DEMSA update: Government Debt Strategy / Cyber-security / Consumer Duty / Collaboration / Training / Events

Bank of England raises interest rates to 4.5%


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As predicted the Bank of England has raised interest rates from 4.25% to 4.5%. The next review is 22 June 2023. CPI inflation was 10.2% in Q1 2023, but is expected to fall sharply in April 2023. On 5 May 2023, ONS published the latest data and trends about the cost-of-living crisis. This explores changes in housing costs and how this is affecting people, both private tenants and mortgage holders.


The Vulnerability Registration Service (VRS) supported the recent launch of the Equifax UK and TDX Group report entitled ‘Making ends meet: unravelling the cost of living spiral‘ where James Hilton predicts that we will see more households falling into debt for the first time due to the mortgage shock expected later this year, when 1.4m consumers could face a 50% increase in their monthly mortgage repayments.

These predictions are supported in the debt solution sector where we are seeing more higher income households presenting for debt advice sessions. The FCA published FG23/2 earlier in 2023 so that there is more support for mortgage borrowers struggling with rising payments. The FCA has set out the ways mortgage lenders can help customers worried about, or already struggling with, their mortgage payments because of rising living costs.

MAT – ‘debt storm’ brewing

Money Advice Trust has responded to the interest rate rise and published research that the average level of priority debt – including council tax, energy and rent arrears – held by callers has risen 54% since 2018, from £2,642 to £4,080.  

In its new spotlight briefing, Counting the costs, the charity reveals that:

  • 18% of callers to National Debtline in 2022 said their income being too low for their basic needs was the main reason for their financial difficulty – the most common reason cited by callers
  • 32% reported using credit in the previous 12 months to cover essential costs like energy or council tax
  • 79% were worried about being able to pay for essentials due to rising costs

In terms of demographics, 53% of customers engaging with National Debtline are from low-income households of below £20,000 per year, with little financial buffer to fall back on. 72% live in rented accommodation and are therefore at risk of rent rises as interest rates rise. 57% have between 1 and 5 debts and 14% have more than 10 debts.

41% of National Debtline clients have a deficit budget, where their income is not enough to cover essential costs. The average monthly shortfall has grown from £308 in 2022 to £393 in 2023.

Citizens Advice has published a release entitled “Our bleakest-ever start to the year”. National Debtline and Citizens Advice are 2 of the 3 MaPS funded national debt advice providers from February 2023. Local Citizens Advice offices across England & Wales helped record numbers of people between January and April 2023. 9,600 people a day on average. People needing crisis support such as food bank referrals or charitable grants increased by 178%. For the first time on record, more people than ever faced a monthly bills deficit where they had more going out than coming in.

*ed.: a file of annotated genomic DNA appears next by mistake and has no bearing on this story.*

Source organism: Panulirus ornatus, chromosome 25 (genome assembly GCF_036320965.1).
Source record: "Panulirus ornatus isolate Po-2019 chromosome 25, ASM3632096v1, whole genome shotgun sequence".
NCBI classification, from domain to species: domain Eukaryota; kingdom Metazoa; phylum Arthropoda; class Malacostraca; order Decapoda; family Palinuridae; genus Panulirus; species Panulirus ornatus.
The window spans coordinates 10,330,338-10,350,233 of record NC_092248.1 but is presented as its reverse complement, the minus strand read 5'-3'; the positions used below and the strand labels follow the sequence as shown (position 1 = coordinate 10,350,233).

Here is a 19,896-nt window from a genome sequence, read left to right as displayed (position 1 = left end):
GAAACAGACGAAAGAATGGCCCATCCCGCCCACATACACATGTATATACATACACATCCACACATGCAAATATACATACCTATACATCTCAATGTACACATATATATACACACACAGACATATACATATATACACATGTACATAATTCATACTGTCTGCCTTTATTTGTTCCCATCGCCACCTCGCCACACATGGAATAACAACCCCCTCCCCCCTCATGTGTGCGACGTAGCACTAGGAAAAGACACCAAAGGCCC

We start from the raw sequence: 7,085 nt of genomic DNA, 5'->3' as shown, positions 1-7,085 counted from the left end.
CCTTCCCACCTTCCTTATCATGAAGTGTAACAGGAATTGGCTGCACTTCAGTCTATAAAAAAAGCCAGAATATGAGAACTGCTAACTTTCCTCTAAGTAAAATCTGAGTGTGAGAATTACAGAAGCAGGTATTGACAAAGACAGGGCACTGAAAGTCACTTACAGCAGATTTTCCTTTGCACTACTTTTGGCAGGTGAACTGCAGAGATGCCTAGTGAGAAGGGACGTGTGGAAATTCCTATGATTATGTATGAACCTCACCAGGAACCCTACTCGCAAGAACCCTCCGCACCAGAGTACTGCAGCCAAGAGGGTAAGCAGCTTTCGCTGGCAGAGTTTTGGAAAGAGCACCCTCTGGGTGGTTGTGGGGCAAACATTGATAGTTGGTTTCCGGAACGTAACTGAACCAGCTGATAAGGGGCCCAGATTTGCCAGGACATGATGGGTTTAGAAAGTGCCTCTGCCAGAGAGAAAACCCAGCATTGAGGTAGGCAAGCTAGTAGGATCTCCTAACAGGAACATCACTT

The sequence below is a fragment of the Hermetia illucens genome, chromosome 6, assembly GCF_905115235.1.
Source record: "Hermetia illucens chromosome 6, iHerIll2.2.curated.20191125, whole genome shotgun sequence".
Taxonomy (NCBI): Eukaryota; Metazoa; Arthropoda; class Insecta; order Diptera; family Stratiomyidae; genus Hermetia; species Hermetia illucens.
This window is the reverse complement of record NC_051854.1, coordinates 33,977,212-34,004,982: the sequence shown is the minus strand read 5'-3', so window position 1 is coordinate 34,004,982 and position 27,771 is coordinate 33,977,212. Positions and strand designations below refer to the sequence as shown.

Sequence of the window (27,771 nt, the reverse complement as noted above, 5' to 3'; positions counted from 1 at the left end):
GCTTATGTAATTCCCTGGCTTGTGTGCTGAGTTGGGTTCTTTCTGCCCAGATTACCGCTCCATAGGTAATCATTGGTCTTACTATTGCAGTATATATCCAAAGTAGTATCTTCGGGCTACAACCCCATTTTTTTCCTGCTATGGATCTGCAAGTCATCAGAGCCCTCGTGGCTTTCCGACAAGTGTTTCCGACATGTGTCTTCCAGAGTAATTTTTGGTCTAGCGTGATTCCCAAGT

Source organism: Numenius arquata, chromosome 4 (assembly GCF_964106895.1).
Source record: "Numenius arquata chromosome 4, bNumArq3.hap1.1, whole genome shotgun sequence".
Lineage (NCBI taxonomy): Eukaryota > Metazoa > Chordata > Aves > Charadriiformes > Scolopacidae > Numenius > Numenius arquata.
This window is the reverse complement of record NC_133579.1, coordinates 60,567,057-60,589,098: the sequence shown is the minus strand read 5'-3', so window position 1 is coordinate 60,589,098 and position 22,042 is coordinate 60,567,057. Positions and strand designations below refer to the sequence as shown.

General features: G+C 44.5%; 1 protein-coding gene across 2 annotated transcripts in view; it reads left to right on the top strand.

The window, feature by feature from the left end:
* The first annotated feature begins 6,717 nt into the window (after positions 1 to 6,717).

Insolvency Service newsletter – Spring 2023

The 2023 Insolvency Service’s annual event Insolvency Live! 2023 takes place in London on Monday 10 July.

Recent blogs:

See also  Credit & Collections Technology Think Tank 2021 Session 1

The procurement page may be of interest to some on the circulation.



Ofwat to take action against companies failing customers

Together with CCW, the independent voice for water consumers in England & Wales, Ofwat has commissioned research to ensure customer views and expectations are built into the proposal and the consultation is now open to the wider public and businesses.

Ofwat is planning to introduce new regulatory requirements on how companies treat their customers, including customers in vulnerable circumstances, in the form of a new licence condition for each water company in England and Wales. A consultation has opened on a new licence condition to ensure companies better reflect customer expectations, drive higher standards of customer service and support the full diversity of customer needs.

The changes will mean that each company must ensure:

  1. customers are well-informed at all stages of the customer journey;
  2. when something does go wrong, customers can rely on their company to put it right; and
  3. all customers’ needs are identified, understood and met by companies in the services and extra help they provide.

The consultation closes on Friday 7 July 2023 and Ofwat will publish the licence change in the autumn.

Meanwhile, Ofwat is looking to penalise water providers for failing to monitor storm overflows.  




Debt management and technology — the I&E challenge

Before we get into the Government Debt Strategy, a number on the circulation have been engaging with Joe Surtees, who is on a career break at the moment, but actively posting. He has published a new Blog that is a follow-on from the one on debt management and AI which several have responded to.